CeBIT – for Germany, or the World?

Either way, it's enormous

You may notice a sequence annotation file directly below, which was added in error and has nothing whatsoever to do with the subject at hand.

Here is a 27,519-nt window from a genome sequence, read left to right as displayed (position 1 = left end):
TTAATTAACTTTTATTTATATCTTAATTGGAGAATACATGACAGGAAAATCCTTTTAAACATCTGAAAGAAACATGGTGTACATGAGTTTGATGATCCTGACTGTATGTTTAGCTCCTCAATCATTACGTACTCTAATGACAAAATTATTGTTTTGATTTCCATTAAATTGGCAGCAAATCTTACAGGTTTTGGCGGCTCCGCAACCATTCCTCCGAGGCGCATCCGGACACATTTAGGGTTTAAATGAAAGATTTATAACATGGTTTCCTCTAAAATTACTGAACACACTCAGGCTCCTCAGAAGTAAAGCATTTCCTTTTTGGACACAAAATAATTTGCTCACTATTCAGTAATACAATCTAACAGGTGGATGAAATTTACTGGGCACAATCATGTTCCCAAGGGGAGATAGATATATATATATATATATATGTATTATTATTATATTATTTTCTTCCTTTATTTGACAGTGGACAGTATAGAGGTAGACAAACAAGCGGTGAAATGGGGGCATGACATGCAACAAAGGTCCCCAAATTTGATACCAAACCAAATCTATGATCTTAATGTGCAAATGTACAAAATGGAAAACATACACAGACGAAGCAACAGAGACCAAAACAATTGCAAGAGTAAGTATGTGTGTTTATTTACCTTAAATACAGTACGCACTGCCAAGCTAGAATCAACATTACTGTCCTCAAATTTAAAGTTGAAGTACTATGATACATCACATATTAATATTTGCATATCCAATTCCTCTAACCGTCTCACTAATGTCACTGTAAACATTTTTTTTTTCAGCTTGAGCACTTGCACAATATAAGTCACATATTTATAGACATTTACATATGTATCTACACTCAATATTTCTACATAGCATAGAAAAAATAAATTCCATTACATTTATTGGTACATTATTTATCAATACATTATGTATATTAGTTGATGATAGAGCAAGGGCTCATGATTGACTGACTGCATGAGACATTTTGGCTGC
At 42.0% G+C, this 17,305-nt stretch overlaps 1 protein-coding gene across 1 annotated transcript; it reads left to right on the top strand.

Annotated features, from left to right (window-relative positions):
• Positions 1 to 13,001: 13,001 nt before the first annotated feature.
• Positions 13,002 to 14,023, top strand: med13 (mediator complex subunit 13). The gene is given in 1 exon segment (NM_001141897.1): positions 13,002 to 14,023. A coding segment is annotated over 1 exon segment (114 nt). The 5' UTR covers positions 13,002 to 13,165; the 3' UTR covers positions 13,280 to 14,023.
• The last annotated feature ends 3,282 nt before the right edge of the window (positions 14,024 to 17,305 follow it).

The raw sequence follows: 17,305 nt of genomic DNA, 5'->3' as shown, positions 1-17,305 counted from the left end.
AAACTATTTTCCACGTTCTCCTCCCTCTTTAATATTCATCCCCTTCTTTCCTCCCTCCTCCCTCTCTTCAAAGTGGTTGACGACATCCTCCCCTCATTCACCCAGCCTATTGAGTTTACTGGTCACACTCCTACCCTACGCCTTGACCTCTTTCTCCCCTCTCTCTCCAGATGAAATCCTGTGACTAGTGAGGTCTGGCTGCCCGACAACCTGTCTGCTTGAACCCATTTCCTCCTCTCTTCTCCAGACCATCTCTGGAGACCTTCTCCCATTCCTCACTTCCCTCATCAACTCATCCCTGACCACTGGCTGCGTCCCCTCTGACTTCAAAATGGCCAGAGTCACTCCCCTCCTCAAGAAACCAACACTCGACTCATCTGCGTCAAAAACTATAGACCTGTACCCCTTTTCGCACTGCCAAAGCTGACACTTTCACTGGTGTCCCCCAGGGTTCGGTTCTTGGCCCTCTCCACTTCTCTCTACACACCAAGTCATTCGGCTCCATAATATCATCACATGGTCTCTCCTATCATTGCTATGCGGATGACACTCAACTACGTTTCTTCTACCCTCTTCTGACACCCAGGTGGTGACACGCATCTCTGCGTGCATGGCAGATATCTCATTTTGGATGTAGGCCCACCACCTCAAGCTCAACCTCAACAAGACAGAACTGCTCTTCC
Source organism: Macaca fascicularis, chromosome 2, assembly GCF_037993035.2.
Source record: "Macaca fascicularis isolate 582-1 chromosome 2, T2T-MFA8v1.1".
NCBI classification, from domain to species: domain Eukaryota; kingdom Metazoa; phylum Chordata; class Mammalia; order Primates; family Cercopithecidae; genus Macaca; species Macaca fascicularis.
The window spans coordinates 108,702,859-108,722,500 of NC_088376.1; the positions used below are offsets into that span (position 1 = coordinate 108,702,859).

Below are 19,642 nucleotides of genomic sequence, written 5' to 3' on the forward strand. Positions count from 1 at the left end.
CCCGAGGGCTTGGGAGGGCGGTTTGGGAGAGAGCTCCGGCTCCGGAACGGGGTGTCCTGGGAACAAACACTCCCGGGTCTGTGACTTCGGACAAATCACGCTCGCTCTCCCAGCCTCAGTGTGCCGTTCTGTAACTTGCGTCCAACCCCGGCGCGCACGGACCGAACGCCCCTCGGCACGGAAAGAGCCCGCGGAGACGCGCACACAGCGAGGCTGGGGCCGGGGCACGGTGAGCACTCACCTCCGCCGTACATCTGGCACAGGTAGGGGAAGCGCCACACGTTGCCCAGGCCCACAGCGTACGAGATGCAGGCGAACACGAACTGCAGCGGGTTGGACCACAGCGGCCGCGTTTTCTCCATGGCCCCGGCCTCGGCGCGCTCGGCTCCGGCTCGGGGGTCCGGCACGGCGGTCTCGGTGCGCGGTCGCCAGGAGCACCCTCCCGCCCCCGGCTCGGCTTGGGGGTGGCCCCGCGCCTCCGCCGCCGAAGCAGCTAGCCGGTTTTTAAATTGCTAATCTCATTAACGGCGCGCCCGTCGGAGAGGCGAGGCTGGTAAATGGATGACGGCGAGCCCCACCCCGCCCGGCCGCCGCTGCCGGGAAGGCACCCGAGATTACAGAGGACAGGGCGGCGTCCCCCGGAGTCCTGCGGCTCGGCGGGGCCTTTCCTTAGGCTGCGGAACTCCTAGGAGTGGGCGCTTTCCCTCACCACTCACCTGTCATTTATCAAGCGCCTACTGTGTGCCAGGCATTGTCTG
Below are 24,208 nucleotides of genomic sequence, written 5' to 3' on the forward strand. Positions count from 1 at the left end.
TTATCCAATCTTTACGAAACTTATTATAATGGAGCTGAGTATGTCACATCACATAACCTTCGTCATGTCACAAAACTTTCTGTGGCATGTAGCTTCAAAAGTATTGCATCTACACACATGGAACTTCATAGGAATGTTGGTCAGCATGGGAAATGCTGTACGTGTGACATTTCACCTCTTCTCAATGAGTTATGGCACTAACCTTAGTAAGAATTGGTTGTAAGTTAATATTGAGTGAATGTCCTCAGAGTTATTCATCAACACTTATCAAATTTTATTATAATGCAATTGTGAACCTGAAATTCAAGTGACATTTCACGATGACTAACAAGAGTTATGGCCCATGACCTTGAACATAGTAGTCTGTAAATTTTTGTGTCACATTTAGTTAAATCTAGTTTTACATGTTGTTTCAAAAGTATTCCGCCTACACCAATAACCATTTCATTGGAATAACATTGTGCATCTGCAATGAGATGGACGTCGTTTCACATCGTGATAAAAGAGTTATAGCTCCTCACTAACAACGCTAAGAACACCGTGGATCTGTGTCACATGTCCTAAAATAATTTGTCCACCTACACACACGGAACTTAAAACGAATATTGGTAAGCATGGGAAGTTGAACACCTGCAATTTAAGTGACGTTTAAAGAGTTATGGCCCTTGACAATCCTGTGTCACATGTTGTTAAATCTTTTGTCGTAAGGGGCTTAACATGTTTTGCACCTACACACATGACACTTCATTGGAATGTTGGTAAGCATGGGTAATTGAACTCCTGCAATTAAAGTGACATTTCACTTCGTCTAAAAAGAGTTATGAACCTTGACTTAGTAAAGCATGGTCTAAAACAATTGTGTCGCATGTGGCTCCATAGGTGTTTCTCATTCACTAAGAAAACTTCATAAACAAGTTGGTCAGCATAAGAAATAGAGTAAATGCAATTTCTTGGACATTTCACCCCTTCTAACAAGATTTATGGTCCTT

More than 700,000 visitors are expected at the 30th CeBIT this year, held a month earlier than usual, to see the 7,800 exhibits in 26 foot-weary halls to make the biggest trade show of any kind in the world. It could have been even bigger -- mercifully, CeBIT Home separated out the consumer side a few years ago, and it is being held in Leipzig this year as Hannover is to host EXPO 2000, Germany's first world exhibition. This has prompted the Messe and the City of Hannover to carry out some long-overdue infrastructure improvements. There has always been a debate in the 30 years of the show as to whether it's a German trade fair or an international one -- and the answer is that it is both, but the German side appears to be winning. In Germany, Internet commerce has been slower than in many European countries because of data protection and security issues, CeBIT press releases suggest. And that's not all -- mainframes are making a comeback as well, we are told. It's part of the German psyche to want to touch equipment and eyeball the senior management of a company before purchases are made, which accounts for the CeBIT phenomenon. Although the number of German exhibitors is up substantially, there are declines in French, Italian, Spanish, Dutch, Belgian and Irish exhibitors. These numbers must be treated cautiously however, as CeBIT counts exhibitor nationality according to which country sends the money, so that an American company paying through its German office is counted as being German. The UK exhibitor number is marginally up this year, with 317 exhibitors, behind Taiwan (508) and the USA (481). The telecoms sector has actually declined this year (and BT isn't here), no doubt as a result of last year's blockbuster Geneva Show. Banking and office technology are also down. ®

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